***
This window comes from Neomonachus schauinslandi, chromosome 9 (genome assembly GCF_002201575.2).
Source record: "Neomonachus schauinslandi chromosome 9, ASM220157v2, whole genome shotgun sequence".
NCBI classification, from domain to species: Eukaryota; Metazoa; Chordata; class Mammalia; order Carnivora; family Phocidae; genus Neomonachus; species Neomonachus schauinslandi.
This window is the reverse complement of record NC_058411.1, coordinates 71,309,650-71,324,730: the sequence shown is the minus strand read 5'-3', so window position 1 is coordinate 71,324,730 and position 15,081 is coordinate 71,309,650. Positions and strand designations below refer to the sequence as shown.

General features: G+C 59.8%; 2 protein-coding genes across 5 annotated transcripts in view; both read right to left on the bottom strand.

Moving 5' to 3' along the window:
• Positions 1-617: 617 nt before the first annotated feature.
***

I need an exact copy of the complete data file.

This window comes from Neomonachus schauinslandi, chromosome 9 (genome assembly GCF_002201575.2).
Source record: "Neomonachus schauinslandi chromosome 9, ASM220157v2, whole genome shotgun sequence".
NCBI classification, from domain to species: Eukaryota; Metazoa; Chordata; class Mammalia; order Carnivora; family Phocidae; genus Neomonachus; species Neomonachus schauinslandi.
This window is the reverse complement of record NC_058411.1, coordinates 71,309,650-71,324,730: the sequence shown is the minus strand read 5'-3', so window position 1 is coordinate 71,324,730 and position 15,081 is coordinate 71,309,650. Positions and strand designations below refer to the sequence as shown.

General features: G+C 59.8%; 2 protein-coding genes across 5 annotated transcripts in view; both read right to left on the bottom strand.

Moving 5' to 3' along the window:
• Positions 1-617: 617 nt before the first annotated feature.